Apple Pie Muffins

I occasionally get serious apple cravings, but because of my allergies, I can’t have raw apples. That’s when I have to start baking, and these muffins definitely satisfied my apple tooth: they are both filled and topped with yummy apple cubes. Walnuts, cinnamon, and a hint of ginger added a wintery spiciness to these soft and moist muffins, and with only a few tablespoons of oil, they were light enough for me to have one and a half right after baking and not feel stuffed at all.

apple_pie_muffins.jpg

I’d cooked some ginger tea earlier on the baking day, and had some left, so I used it to give some extra taste to these muffins. The tea was just a bunch of sliced ginger and some grated lemon peel, cooked for half an hour in about 1 liter of water. The taste of ginger wasn’t very obvious in the baked muffins, and I think the tea just added a little depth to the overall cinnamony spiciness. It could easily be replaced with about 1/2 teaspoon of ginger powder for the taste, and an extra 1 dl of soy milk for the liquid.

The cinnamon that is mostly used in Europe and in the United States is actually Chinese cinnamon, cassia, which is sold in grocery shops as cinnamon. I have used real cinnamon sometimes, and it does have a less bitter taste than the “poor-man’s-cinnamon” that cassia really is. But, real cinnamon is much more expensive than cassia, and especially in baked goods there’s not much difference. When I started making these muffins, I realized that we were out of ground cinnamon (well, cassia), and I ground up some cassia sticks we’d bought from the Asian store. Freshly ground spices are much more aromatic, and I think this produced more cinnamony flavor than I usually get from just two teaspoons.

Dry mixture:

  • 3 dl spelt flour
  • 1 dl wheat flour
  • 3/4 dl granulated sugar
  • 1 teaspoon cinnamon
  • 1 tablespoon barley (or potato or corn) starch
  • 2 teaspoons baking powder
  • 1/2 teaspoon baking soda
  • 1/2 teaspoon salt

Wet mixture:

  • 1 dl plain, unsweetened soy yogurt
  • 1/2 dl canola oil
  • 1/2 dl unsweetened soy milk
  • 1 dl home-brewed ginger tea (or soy milk and powdered ginger)
  • 1 teaspoon lemon juice

Apples:

  • 2 Granny Smith apples, peeled and diced

Topping:

  • 1 Granny Smith apple, peeled and finely diced
  • 1/2 dl raw cane sugar
  • 2 tablespoons spelt flour
  • 1 teaspoon cinnamon
  • 1 dl walnut, finely chopped

First, I peeled and diced my three apples. I diced the apple that went in the topping pretty finely, and left the ones that went to the batter in bigger cubes. I greased my muffin tin with a little vegan margarine, and preheated the oven to 200 degrees Celsius.

Now, I mixed the dry ingredients, then mixed the wet ingredients in a separate bowl, and combined the two, being careful not to over-mix the batter. I folded in the apple cubes, and then mixed the topping ingredients in a small bowl. Now, I poured the batter in the muffin tins, filling them about 3/4 full, and then spooned about 1 and 1/2 teaspoons of the topping over each muffin. I pressed the topping gently in the muffins with the back of my teaspoon.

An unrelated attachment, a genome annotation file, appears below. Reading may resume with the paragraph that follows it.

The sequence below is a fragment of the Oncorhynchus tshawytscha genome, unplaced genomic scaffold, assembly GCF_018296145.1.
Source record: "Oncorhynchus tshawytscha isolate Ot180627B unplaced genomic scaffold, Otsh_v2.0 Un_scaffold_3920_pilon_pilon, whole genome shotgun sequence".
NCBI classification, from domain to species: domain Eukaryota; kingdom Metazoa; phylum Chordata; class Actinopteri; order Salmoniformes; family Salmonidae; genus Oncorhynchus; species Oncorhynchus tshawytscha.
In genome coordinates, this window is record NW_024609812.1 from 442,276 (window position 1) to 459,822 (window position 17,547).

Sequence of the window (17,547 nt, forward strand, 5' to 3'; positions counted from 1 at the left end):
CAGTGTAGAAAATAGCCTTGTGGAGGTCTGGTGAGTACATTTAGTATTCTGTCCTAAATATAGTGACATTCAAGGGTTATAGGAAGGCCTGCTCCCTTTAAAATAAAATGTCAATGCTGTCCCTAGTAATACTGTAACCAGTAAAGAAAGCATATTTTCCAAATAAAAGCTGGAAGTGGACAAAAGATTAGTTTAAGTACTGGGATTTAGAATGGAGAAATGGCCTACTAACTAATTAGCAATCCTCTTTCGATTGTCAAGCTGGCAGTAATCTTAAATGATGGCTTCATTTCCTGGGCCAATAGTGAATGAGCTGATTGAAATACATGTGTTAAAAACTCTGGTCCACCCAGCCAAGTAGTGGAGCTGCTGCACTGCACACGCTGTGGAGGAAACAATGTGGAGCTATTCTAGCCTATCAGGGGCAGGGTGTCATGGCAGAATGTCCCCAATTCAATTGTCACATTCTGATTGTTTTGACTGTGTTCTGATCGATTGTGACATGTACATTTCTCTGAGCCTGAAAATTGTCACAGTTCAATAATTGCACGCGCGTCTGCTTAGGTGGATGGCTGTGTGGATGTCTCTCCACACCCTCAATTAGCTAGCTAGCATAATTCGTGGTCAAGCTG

apple_pie_muffins_raw.jpg

Now, I baked the muffins in 200 degrees for 22 minutes, until the tops had browned somewhat. These muffins are delicious right out of the oven, when still warm, but they’re pretty great on the next day as well, when the moist apple bits and the yummy cinnamon have had time to team up. Compared to more bread-like muffins with a dense texture, like my carrot muffins or oat and spelt muffins, these were fruity, sweet, and soft – more like a dessert than a breakfast.

4 Comments

  1. Posted January 25, 2008 at 01:46 | Permalink

    Yum! These look amazing. I’m definitely bookmarking them (and the previous two recipes you posted). Thanks!

  2. Anni
    Posted January 25, 2008 at 10:01 | Permalink

    Thanks Romina! This seems to be a good muffin year in our kitchen.

  3. Posted March 13, 2009 at 00:55 | Permalink

    hey! i love how these look, but i have few questions
    what does dl means? [i feel so dum asking this], and, if im using soymilk+ginger powder instead of the ginger tea how many soy milk+ginger i use?
    and the last one, if i dont have spelt flour for the topping, can i use regular wheat flour?

    thanks much :)

  4. Anni
    Posted March 13, 2009 at 13:44 | Permalink

    Hey Karitza, 1 dl is 100 milliliters, or 0.4 (little less than 1/2) cup. There’s a measurement converter in the sidebar on the right you can use to convert into US system.

    As I wrote, I would use 1 dl soy milk and 1/2 teaspoon ginger powder, or you could also use fresh ginger if you want more flavor. There’s spelt flour in the batter as well, you could use whole wheat or all purpose – just use a bit less first to find the right amount. Generally you need a little less wheat than spelt!

    I hope this helps, do let me know how it comes out if you do try the recipe!

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